NASA’s Carbon Monitoring System (CMS) combines mechanistic “forward” models and empirical “inverse” models of atmospheric CO2 and other variables using a technique called “data assimilation” that is closely analogous to operational weather forecasting (Bowman et al, 2017). The forward models include emissions of CO2 and carbon monoxide (CO) from fossil fuel burning and wildfires; air-sea gas exchange; and photosynthesis, respiration, and decomposition on land. These simulated emissions are then used as input to a model (GEOS-Chem) that uses high-resolution weather data atmospheric transport of CO2 and CO by winds, clouds, and turbulence. The resulting 3D simulations are then sampled at the locations of OCO-2 observations to determine the error in the forward model of atmospheric variations. An “adjoint” of the atmospheric transport model is then run backward in time to quantify the contributions of errors in specified surface sources and sinks of CO2 and CO to the mismatches between the forward models and the satellite observations.
OCO-2 has given us two revolutionary new ways to understand the effects of drought and heat on tropical forests. The instrument directly measures CO2 over these regions thousands of times every day (Crisp et al, 2004). These column-averaged concentration retrievals respond to the net amount of CO2 passing in and out of the atmosphere under the instrument. OCO-2 also senses the rate of photosynthesis by detecting fluorescent chlorophyll in the trees themselves (Frankenberg et al, 2011). Liu et al used observations of CO from the MOPITT instrument aboard NASA’s Terra satellite to identify CO2 released from upwind wildfires. They used solar-induced chlorophyll fluorescence (SIF) to quantify changes in plant photosynthesis (also called gross primary production, GPP). Their results include time-resolved maps of the sources and sinks of atmospheric CO2 that are optimally consistent with both mechanistic forward models and the CO2, CO, and SIF observed by the satellite instruments.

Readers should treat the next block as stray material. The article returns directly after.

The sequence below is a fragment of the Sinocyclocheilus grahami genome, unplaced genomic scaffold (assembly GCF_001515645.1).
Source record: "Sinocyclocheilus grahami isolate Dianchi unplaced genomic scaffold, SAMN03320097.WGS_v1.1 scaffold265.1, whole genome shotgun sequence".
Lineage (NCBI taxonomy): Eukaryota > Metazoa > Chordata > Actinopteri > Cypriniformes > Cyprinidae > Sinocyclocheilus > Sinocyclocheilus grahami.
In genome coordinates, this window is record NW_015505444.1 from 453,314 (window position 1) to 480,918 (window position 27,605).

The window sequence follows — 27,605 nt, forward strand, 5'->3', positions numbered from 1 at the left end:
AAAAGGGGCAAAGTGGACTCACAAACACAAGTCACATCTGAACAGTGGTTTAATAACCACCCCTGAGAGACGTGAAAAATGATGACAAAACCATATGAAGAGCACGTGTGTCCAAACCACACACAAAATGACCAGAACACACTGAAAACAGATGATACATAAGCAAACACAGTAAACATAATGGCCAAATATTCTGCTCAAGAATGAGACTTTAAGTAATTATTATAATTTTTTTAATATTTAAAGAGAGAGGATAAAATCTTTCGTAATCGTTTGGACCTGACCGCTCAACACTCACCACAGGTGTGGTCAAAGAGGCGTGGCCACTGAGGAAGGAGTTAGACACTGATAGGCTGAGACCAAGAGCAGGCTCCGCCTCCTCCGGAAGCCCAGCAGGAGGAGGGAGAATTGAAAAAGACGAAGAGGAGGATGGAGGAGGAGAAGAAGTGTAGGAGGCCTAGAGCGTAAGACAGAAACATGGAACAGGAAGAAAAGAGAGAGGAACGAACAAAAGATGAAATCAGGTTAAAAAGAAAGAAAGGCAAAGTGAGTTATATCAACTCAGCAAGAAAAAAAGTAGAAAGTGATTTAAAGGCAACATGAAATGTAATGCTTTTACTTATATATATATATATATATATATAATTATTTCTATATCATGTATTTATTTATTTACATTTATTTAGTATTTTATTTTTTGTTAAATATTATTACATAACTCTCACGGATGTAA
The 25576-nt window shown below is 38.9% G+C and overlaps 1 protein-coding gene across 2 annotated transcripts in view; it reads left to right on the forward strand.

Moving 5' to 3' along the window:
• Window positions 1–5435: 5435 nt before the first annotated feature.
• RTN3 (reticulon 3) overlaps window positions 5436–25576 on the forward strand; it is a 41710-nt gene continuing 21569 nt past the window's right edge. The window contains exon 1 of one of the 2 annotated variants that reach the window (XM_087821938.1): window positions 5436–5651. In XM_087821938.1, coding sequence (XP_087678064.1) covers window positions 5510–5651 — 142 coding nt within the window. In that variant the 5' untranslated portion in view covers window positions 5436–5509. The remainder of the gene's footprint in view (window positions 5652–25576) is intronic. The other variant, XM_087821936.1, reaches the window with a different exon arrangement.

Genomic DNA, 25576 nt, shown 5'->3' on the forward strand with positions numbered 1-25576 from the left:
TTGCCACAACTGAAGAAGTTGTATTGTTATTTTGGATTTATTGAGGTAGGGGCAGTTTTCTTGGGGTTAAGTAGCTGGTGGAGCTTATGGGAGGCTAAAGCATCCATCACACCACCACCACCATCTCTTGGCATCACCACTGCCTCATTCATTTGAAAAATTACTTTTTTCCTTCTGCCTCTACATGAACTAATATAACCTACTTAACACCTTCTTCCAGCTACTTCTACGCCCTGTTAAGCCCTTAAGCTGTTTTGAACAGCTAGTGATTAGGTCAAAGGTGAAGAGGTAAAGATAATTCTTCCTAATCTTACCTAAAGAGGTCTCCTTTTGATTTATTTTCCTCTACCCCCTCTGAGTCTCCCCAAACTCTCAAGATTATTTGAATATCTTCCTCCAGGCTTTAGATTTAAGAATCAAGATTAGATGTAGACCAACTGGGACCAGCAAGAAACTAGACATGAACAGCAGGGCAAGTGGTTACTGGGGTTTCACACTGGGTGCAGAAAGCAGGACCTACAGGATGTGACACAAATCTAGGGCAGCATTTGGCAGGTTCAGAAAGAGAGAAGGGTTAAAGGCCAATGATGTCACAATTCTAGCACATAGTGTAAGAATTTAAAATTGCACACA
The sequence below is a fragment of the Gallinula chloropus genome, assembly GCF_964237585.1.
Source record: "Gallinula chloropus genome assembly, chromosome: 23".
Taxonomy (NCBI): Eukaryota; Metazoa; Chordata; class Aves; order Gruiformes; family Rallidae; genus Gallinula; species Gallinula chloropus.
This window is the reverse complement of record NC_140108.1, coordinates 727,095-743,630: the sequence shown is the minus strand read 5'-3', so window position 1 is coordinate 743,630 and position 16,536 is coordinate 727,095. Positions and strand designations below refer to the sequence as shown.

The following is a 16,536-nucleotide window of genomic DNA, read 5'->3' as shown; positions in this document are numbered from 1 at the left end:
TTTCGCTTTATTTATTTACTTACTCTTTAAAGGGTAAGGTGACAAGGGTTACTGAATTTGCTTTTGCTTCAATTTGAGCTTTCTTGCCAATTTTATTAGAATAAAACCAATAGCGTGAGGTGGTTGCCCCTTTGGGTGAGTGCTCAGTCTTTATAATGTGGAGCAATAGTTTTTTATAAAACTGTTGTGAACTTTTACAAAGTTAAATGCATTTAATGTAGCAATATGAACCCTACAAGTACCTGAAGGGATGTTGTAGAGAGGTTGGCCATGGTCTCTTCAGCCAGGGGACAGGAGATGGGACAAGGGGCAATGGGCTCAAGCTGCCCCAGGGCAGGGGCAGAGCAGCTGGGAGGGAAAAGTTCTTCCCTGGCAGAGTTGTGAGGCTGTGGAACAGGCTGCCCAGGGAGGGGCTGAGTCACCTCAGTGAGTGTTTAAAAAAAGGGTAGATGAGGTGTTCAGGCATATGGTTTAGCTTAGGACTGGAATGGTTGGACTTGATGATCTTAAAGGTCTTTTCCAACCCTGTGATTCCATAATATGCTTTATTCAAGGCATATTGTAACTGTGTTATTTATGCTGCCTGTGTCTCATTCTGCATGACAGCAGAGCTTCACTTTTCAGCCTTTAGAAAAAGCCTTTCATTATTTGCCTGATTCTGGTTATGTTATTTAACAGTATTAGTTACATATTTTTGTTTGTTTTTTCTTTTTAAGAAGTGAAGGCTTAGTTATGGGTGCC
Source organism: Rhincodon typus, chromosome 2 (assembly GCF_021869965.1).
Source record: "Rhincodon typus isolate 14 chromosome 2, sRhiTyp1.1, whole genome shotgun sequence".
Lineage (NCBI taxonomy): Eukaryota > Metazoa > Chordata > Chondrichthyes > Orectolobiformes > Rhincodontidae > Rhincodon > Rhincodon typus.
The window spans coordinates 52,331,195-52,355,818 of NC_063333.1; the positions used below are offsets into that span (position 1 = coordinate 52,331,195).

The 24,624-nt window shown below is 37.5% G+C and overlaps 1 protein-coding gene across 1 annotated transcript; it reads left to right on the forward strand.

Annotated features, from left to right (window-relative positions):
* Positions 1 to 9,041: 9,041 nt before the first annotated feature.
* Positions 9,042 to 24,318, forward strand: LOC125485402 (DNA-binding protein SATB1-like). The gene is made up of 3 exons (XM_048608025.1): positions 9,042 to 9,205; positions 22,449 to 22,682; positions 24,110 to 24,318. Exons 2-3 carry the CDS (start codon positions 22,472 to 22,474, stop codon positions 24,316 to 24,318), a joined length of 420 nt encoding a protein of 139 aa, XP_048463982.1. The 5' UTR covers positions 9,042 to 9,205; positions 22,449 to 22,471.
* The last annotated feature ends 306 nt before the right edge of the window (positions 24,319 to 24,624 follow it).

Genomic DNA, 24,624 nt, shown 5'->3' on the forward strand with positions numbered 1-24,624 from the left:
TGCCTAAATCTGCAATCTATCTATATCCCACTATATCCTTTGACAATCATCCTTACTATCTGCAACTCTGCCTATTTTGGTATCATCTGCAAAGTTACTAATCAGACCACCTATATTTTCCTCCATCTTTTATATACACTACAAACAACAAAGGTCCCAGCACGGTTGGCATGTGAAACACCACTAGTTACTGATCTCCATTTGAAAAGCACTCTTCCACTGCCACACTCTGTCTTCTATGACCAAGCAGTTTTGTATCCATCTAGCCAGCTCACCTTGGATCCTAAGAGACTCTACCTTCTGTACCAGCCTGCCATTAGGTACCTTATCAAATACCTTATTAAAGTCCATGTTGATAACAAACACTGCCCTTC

Fig. Extreme heat and drought impacted the carbon cycle in tropical forests differently in different regions, leading to the fastest growth rate of CO2 in at least 10,000 years. (NASA/JPL-Caltech).
Carbon-Climate Feedback During the 2015-16 El Niño
As previously reported based on in-situ data, the rate of increase in atmospheric CO2 during the strong El Niño in 2015-16 was about 3 ppm/yr compared with ~2 ppm/yr in recent decades. This is the fastest increase in CO2 ever observed, and plausibly the fastest since the end of deglaciation 10,000 years ago. Yet this rapid increase in CO2 occurred during a period when fossil fuel emissions were nearly flat (though still massively more than the biosphere and ocean can quickly absorb).
Liu et al found that 80% of the extra CO2 in the atmosphere during this period originated in tropical forests. Relative to a more normal year (2011), they found that tropical forests lost about 2.5 billion tons of carbon (GtC) in 2015-16. (1 Gt = 1012 kg is the mass of 1 cubic km of water, and 1 GtC produces about 2.12 ppm of CO2 in the air).